Jordan continued to reinforce its border defenses and surveillance capabilities in response to terrorist and criminal threats emanating from its 230 mile border with Syria and 112 mile border with Iraq. In 2016, the JAF maintained an increased presence along the borders with Syria and Iraq, and continued implementation of the Jordan Border Security Program to improve the JAF and Jordan Customs' surveillance and interdiction capabilities to deter, detect, and interdict terrorist and other illicit activity on the frontier and at ports of entry (POEs). Jordan conducts official screening of travelers at POEs, including at airports, and uses biometric systems in line with international standards. Jordan also routinely provides advanced passenger information to partner nations, and shares names with INTERPOL watchlists and databases. Jordanian authorities continued to use the U.S.-provided Personal Identification Secure Comparison and Evaluation System (PISCES) at unofficial border crossing sites along the Syrian border to complement the border screening system at official POEs. Jordan also participated in the Department of State's Antiterrorism Assistance program.
On March 1-2, Jordan's security services launched a preemptive raid on a suspected ISIS safe-house in the northern city of Irbid. The operation lasted more than 12 hours and resulted in the death of one JAF officer and seven suspected terrorists. Jordan's security services had previously arrested 13 individuals with suspected links to the cell and rounded up several more in the weeks following the raid.
Countering the Financing of Terrorism: Jordan is a member of the Middle East and North Africa Financial Action Task Force (MENAFATF), a Financial Action Task Force (FATF)-style regional body, and also a member of the Coalition's Counter-ISIS Finance Group. Jordan's financial intelligence unit, the Anti Money Laundering and Counter Terrorist financing Unit (AMLU Jordan), has been a member of the Egmont Group of Financial Intelligence Units since 2012.
AMLU Jordan routinely receives and responds to requests for information from counterpart units. Under the obligations of the UN Security Council ISIL (Da'esh) and al-Qa'ida sanctions regime, other relevant resolutions regularly disseminate the names of designated individuals and entities to financial institutions. AMLU Jordan also monitors U.S. designations under executive order (E.O.) 13224, and shares this information internally with the Technical Committee. The number of suspicious transaction reports received by AMLU Jordan in 2016 nearly doubled from 2015 – a reflection of AMLU Jordan's efforts to educate currency exchangers, real estate developers, and commercial banks on identifying potentially suspicious transactions. AMLU Jordan transferred a number of cases for prosecution; however, information on prosecution outcomes was not available.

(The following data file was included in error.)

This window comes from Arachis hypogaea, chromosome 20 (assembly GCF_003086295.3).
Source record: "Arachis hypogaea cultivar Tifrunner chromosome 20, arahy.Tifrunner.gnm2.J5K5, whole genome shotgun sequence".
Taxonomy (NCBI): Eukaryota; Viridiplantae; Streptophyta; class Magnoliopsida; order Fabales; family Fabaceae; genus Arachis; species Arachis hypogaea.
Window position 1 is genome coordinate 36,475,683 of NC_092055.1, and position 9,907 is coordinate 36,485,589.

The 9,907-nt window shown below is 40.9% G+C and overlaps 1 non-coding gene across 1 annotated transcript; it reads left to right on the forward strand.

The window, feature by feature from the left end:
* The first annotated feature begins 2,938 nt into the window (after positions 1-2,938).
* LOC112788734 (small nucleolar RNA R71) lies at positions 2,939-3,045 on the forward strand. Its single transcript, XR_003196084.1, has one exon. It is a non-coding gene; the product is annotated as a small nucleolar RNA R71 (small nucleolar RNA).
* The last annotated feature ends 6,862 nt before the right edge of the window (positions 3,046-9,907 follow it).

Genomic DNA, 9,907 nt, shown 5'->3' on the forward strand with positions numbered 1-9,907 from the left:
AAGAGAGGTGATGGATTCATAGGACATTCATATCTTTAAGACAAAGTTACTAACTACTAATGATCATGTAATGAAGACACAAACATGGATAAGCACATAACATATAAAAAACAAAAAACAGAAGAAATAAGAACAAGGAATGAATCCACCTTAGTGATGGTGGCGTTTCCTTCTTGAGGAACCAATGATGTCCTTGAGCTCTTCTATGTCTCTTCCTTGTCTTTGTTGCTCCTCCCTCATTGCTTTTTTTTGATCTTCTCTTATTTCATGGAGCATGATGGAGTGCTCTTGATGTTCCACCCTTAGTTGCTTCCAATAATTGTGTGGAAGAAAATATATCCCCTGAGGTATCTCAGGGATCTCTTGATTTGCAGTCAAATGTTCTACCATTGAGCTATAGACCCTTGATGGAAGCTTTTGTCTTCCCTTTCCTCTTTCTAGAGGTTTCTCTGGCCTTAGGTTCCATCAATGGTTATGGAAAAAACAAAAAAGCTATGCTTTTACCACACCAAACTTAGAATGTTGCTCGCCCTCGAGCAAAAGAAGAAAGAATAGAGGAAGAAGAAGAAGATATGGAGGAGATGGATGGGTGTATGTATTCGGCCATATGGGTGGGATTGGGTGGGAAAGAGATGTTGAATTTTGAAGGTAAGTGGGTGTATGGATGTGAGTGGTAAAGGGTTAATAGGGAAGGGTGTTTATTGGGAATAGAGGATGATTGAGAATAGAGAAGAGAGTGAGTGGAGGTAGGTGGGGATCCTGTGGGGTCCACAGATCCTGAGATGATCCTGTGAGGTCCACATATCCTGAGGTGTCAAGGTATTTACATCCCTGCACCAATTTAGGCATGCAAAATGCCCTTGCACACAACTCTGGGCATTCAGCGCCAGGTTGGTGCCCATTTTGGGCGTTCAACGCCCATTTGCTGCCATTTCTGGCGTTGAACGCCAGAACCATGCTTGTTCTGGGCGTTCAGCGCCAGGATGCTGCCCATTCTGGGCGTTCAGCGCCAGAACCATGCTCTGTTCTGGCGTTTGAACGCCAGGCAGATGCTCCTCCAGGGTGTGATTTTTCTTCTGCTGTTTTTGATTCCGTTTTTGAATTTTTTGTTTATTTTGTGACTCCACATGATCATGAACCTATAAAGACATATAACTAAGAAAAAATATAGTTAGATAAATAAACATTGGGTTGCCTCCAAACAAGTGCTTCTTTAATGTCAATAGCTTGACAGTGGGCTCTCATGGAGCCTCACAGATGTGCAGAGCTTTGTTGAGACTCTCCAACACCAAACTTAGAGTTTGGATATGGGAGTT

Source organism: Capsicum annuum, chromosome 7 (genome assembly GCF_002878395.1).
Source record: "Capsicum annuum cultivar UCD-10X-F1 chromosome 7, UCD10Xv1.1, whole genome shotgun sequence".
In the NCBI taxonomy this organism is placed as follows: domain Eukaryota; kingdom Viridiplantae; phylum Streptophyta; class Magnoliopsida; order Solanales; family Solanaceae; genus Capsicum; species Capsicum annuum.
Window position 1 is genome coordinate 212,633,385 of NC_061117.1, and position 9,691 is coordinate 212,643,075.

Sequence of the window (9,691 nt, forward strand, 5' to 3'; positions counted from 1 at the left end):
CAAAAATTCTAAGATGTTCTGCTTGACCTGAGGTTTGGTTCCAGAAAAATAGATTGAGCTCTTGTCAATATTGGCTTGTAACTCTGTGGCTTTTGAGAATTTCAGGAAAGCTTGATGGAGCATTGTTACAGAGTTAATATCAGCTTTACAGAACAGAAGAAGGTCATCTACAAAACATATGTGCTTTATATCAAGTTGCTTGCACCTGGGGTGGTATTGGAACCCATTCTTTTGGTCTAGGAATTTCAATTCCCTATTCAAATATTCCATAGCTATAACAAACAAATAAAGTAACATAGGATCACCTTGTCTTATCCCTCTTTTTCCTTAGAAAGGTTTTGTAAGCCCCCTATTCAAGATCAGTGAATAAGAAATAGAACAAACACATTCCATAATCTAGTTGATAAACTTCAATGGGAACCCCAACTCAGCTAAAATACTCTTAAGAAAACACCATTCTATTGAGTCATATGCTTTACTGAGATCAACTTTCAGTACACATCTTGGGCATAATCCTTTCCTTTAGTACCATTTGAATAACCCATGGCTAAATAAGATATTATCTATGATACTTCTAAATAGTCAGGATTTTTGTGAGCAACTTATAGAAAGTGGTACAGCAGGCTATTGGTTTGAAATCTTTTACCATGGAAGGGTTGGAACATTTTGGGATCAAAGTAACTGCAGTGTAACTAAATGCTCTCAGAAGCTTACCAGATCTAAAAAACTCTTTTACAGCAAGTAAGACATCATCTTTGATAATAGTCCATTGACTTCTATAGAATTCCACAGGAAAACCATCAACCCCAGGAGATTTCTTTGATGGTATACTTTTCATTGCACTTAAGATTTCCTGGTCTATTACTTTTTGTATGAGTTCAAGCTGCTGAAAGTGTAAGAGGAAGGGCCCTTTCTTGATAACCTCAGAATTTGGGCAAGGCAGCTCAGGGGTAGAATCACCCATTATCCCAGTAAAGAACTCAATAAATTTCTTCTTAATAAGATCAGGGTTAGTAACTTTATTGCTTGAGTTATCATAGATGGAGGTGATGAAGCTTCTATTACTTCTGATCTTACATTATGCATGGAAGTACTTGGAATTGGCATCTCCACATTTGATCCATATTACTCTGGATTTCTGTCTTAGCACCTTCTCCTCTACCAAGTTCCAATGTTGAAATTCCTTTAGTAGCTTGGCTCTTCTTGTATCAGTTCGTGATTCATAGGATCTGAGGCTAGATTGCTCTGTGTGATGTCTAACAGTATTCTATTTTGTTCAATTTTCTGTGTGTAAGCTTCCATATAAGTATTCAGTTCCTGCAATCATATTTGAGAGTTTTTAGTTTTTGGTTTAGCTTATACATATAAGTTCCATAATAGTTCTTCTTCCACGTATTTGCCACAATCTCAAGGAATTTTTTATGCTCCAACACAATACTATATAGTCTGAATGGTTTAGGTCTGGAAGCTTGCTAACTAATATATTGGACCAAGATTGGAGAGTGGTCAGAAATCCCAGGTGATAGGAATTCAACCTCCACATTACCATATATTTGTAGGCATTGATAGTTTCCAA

For further information on money laundering and financial crimes, see the 2017 International Narcotics Control Strategy Report (INCSR), Volume II, Money Laundering and Financial Crimes: http://www.state.gov/j/inl/rls/nrcrpt/index.htm.
Countering Violent Extremism: King Abdullah II continued to promote his "Amman Declaration" of 2004, calling for tolerance and peace within the Islamic community, and rejecting "wanton aggression and terrorism." The King has repeatedly voiced Jordan's commitment to countering violent extremist messaging and rhetoric, noting at the 2016 UN General Assembly that, "The central and most vital battleground for this defining war of our generation is the mind. The despicable, damaging ideology of hate . . . must be confronted with a counter-narrative of hope, tolerance, and peace." The Jordanian government's countering violent extremism (CVE) interventions included counter-messaging and religious education, awareness-raising, and rehabilitation support for former violent extremists. Jordan worked with the UN Development Programme to develop a holistic National Strategy on Preventing/Countering Violent Extremism, which is expected to establish roles and responsibilities for government entities and promote the involvement of non-governmental organizations, civil society, and the private sector in CVE initiatives.
Regional and International Cooperation: Jordan is a founding member of the Global Counterterrorism Forum, and is a member of the Arab League, the Organization for Islamic Cooperation, the Global Initiative to Combat Nuclear Terrorism, and the Proliferation Security Initiative.
Jordan continued to host and conduct training for Palestinian Authority Security Forces and Civil Defense, in addition to other police forces from around the region.